A Queer Pride is starting up a weekly Friday night residency at the new nightclub Le Nocturne in Uptown. The debut event is a fundraiser for LA-based nonprofit Familia: Trans Queer Liberation Movement. The organization's founder Jennicet Gutierrez will be in attendance, along with local Chicago rapper KC Ortiz.
Ortiz has been recording music for years and has released two albums Beach Street and Church Tapes. Fellow rapper Big Dipper was featured on one of Ortiz's songs "Let's Talk About PrEP."
Another recent collaboration is with LCD Soundsystem's Gavin Rayna Russom for the track "Heaven's Highway" with album art created by trans artist Xavier Schipani. The song will be performed at the upcoming fundraiser on Aug. 23.
Windy City Times: Start off with where you are from.
KC Ortiz: I'm from Mobile, Alabama. I joined the Air Force at the age 19. That sent me to Texas, then South Dakota. That's how I ended up here.
WCT: What made you move to Chicago?
KC: When I was in Mobile, my drag mom Rosalyn Heights showed me a video of Miss Continental. I hadn't transitioned at that time and didn't know that world existed. When I saw that video, I wanted to go so bad. I visited Chicago and knew I had to move here.
WCT: When did you move into performing?
KC: When I was in middle school, I saw a video of a drag show. I wanted to do that immediately, even as a six grader. I watched the movie To Wong Foo and wanted to be that.
I wanted to perform, but never did, then I joined the Air Force. I eventually went out to the gay clubs with my friend from high school and told everyone I wanted to perform in drag.
WCT: How did you rap career take off?
KC: In high school I used to write a lot. It was something I always wanted to do, but thought it would never happen. I thought it was too impossible to do.
WCT: Were there certain rappers you liked?
KC: My idol is Lil' Kim. I do like Missy Elliott a lot. The Notorious B.I.G. has great word play. I don't know how he thought to put some of those words together.
WCT: What does the name KC stand for?
KC: KC comes from a girl I went to high school with. It was spelled K-a-y-c-e-e. When I started I spelled it like that, someone said, "That doesn't sound like a rapper. It sounds like the girl that sits behind you in school." I changed it to KC.
WCT: How do you identify currently?
KC: It's hard to describe. I love being trans. I don't identify as straight because I like the gay stuff. I like going to the gay clubs with my friends. I'm not straight, but I identify as a girl.
WCT: Talk about working with Rayna on the track "Heaven's Highway."
KC: That was so cool. I had done an interview with Out Magazine about the trans ban on the military. Billboard wanted to do a similar article with Rayna. Since I was in the military, they decided to make it a conversation with a phone interview. There was also a panel about trans musicians at Soho House where we traded information. It just grew.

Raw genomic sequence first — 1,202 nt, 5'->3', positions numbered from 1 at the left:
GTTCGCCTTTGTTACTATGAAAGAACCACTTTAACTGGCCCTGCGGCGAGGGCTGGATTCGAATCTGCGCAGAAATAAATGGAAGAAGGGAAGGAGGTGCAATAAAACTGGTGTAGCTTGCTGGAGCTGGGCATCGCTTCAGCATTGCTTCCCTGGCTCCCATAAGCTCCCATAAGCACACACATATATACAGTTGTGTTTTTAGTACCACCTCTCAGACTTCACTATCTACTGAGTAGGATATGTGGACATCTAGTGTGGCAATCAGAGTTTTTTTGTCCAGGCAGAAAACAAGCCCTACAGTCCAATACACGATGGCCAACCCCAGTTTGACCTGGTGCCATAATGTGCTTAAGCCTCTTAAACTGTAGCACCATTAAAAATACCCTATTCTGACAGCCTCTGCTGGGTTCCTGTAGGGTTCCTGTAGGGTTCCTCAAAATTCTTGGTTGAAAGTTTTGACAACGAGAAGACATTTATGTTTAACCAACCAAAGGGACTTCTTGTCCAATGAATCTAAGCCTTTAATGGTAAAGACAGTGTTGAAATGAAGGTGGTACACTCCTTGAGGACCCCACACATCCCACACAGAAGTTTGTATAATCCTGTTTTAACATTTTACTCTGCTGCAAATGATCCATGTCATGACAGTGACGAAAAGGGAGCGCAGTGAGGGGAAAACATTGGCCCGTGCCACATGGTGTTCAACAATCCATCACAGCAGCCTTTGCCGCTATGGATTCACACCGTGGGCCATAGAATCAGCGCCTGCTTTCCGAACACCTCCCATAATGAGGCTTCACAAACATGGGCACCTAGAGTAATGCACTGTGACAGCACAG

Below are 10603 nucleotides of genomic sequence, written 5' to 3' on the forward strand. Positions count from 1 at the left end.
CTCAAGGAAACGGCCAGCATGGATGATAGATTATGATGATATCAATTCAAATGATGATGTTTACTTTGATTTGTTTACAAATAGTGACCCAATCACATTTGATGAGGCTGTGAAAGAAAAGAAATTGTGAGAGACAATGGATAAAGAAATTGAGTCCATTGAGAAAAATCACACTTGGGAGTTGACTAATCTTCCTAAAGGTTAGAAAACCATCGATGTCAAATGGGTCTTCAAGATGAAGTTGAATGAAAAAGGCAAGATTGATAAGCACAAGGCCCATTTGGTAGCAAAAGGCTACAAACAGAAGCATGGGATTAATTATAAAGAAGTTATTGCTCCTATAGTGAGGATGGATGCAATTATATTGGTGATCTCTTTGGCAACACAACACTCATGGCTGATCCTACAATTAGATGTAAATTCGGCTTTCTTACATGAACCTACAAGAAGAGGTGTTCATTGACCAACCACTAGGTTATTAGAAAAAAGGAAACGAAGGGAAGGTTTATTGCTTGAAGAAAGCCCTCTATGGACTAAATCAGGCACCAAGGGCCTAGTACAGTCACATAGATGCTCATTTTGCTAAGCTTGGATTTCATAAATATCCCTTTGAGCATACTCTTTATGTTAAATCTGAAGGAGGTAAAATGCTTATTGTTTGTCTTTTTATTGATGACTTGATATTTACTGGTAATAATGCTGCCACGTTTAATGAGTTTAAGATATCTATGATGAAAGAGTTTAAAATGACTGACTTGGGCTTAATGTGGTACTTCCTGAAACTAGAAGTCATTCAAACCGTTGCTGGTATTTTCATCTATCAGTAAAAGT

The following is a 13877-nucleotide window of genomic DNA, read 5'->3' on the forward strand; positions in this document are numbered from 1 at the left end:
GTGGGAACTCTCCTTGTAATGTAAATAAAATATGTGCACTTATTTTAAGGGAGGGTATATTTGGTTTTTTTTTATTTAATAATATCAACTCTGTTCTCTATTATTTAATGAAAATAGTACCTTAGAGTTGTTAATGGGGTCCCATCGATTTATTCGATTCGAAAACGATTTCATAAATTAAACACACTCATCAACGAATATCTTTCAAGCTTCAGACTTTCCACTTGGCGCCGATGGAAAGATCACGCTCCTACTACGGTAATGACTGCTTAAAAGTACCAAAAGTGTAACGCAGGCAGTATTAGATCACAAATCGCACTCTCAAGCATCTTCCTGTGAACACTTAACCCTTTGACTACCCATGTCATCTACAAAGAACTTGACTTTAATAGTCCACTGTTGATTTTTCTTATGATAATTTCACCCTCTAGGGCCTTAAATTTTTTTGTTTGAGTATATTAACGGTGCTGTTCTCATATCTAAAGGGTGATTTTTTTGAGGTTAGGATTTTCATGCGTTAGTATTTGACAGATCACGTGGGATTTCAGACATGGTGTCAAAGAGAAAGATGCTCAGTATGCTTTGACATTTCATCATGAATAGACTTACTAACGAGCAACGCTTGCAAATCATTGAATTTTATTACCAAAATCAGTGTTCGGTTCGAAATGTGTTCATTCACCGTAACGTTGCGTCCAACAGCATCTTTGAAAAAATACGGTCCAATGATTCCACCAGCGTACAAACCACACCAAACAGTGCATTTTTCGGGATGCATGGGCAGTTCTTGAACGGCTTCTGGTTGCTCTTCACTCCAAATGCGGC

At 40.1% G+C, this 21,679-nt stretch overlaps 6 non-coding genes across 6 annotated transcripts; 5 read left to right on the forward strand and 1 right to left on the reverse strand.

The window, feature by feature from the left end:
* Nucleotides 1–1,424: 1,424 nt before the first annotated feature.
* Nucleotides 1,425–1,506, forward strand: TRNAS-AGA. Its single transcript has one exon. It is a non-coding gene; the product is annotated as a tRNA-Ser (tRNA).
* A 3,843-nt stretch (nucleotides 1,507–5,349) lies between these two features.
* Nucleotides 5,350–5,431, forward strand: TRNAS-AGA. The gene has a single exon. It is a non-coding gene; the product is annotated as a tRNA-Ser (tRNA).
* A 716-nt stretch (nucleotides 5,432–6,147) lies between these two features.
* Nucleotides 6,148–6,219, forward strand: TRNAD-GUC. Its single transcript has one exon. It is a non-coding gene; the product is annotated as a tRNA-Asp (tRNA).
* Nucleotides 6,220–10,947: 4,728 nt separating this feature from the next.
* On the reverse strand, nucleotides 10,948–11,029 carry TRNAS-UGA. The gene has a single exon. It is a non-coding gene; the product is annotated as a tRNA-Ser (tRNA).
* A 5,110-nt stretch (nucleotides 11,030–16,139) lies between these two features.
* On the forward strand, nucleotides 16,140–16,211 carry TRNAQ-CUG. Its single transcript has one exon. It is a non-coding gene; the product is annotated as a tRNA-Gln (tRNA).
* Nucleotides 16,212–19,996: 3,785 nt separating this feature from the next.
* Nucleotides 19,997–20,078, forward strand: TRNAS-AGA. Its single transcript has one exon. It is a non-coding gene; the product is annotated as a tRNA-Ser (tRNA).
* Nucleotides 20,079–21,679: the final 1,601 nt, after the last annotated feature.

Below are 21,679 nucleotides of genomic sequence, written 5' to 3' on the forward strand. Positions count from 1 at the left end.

She sent me the tracks last summer and I recorded it then. This was before the Prep stuff. She wanted to do a mixtape with trans artists. That never came out so we put this song out ourselves.
WCT: You used religious aspects in the song.
KC: Yes. I'm really into God. It's very hard to explain, especially in the LGBT community because we are told that God doesn't love us. God is just so special to me.
WCT: What songs are you doing at this fundraiser coming up?
KC: I know we are doing "Heaven's Highway." Other than that, I literally pick my songs on the way there. I did the same thing at Pride in the Park and they wanted my music a week in advance. It was stressful.
WCT: I was at Pride in the Park. You did a really nice job.
KC: Thank you.
WCT: What do you want to accomplish in life?
KC: Music is in my blood. People have suggested that I do makeup or hair, but music is the thing that makes me happy. When I am at my day job, I think about being in the studio instead. I know music is what I was created for.
WCT: What advice would you give other people?
KC: Never give up on your dreams. People that don't chase their dreams will try to talk you out of yours. Don't let that happen.
Even when it came to me transitioning, people said I would never pass and not to waste my time. When I tried music or drag or even moving to Chicago, they said it would never work.
I was told everything that I wanted to pursue would fail. People need to know in their hearts that they can make it happen!
Come watch Ortiz and Russom perform at Le Nocturne, 4810 N. Broadway, Aug. 23 with tickets at Do312.com/AQueerPride.
For more on this talented artist visit KayceeOrtizmusic.com .